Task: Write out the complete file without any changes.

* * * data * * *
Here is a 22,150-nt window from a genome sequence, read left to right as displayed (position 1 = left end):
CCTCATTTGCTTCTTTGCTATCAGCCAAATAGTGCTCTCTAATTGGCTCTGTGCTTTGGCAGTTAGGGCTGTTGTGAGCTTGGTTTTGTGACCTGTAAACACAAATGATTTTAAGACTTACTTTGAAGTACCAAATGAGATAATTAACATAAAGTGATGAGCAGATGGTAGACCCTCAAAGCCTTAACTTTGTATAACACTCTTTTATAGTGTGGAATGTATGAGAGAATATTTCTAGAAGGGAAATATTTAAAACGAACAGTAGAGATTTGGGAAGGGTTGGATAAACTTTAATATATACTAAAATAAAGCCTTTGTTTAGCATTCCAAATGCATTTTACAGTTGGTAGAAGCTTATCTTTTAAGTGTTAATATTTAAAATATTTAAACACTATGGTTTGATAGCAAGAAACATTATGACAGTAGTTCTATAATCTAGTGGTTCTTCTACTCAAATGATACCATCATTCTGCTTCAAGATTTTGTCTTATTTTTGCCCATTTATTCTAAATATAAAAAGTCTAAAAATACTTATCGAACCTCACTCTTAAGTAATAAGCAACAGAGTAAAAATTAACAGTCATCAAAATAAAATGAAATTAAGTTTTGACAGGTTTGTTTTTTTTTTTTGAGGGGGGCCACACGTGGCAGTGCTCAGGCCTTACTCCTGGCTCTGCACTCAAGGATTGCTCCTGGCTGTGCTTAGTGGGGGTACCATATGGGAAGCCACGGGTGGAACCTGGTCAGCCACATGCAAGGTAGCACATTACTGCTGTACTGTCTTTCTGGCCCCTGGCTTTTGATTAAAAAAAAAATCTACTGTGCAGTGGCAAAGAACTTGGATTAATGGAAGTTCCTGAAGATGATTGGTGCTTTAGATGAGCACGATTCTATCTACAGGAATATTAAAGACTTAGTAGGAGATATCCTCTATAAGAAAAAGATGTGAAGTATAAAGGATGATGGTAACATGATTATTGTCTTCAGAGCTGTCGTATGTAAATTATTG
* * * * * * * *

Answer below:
Here is a 22,150-nt window from a genome sequence, read left to right as displayed (position 1 = left end):
CCTCATTTGCTTCTTTGCTATCAGCCAAATAGTGCTCTCTAATTGGCTCTGTGCTTTGGCAGTTAGGGCTGTTGTGAGCTTGGTTTTGTGACCTGTAAACACAAATGATTTTAAGACTTACTTTGAAGTACCAAATGAGATAATTAACATAAAGTGATGAGCAGATGGTAGACCCTCAAAGCCTTAACTTTGTATAACACTCTTTTATAGTGTGGAATGTATGAGAGAATATTTCTAGAAGGGAAATATTTAAAACGAACAGTAGAGATTTGGGAAGGGTTGGATAAACTTTAATATATACTAAAATAAAGCCTTTGTTTAGCATTCCAAATGCATTTTACAGTTGGTAGAAGCTTATCTTTTAAGTGTTAATATTTAAAATATTTAAACACTATGGTTTGATAGCAAGAAACATTATGACAGTAGTTCTATAATCTAGTGGTTCTTCTACTCAAATGATACCATCATTCTGCTTCAAGATTTTGTCTTATTTTTGCCCATTTATTCTAAATATAAAAAGTCTAAAAATACTTATCGAACCTCACTCTTAAGTAATAAGCAACAGAGTAAAAATTAACAGTCATCAAAATAAAATGAAATTAAGTTTTGACAGGTTTGTTTTTTTTTTTTGAGGGGGGCCACACGTGGCAGTGCTCAGGCCTTACTCCTGGCTCTGCACTCAAGGATTGCTCCTGGCTGTGCTTAGTGGGGGTACCATATGGGAAGCCACGGGTGGAACCTGGTCAGCCACATGCAAGGTAGCACATTACTGCTGTACTGTCTTTCTGGCCCCTGGCTTTTGATTAAAAAAAAAATCTACTGTGCAGTGGCAAAGAACTTGGATTAATGGAAGTTCCTGAAGATGATTGGTGCTTTAGATGAGCACGATTCTATCTACAGGAATATTAAAGACTTAGTAGGAGATATCCTCTATAAGAAAAAGATGTGAAGTATAAAGGATGATGGTAACATGATTATTGTCTTCAGAGCTGTCGTATGTAAATTATTG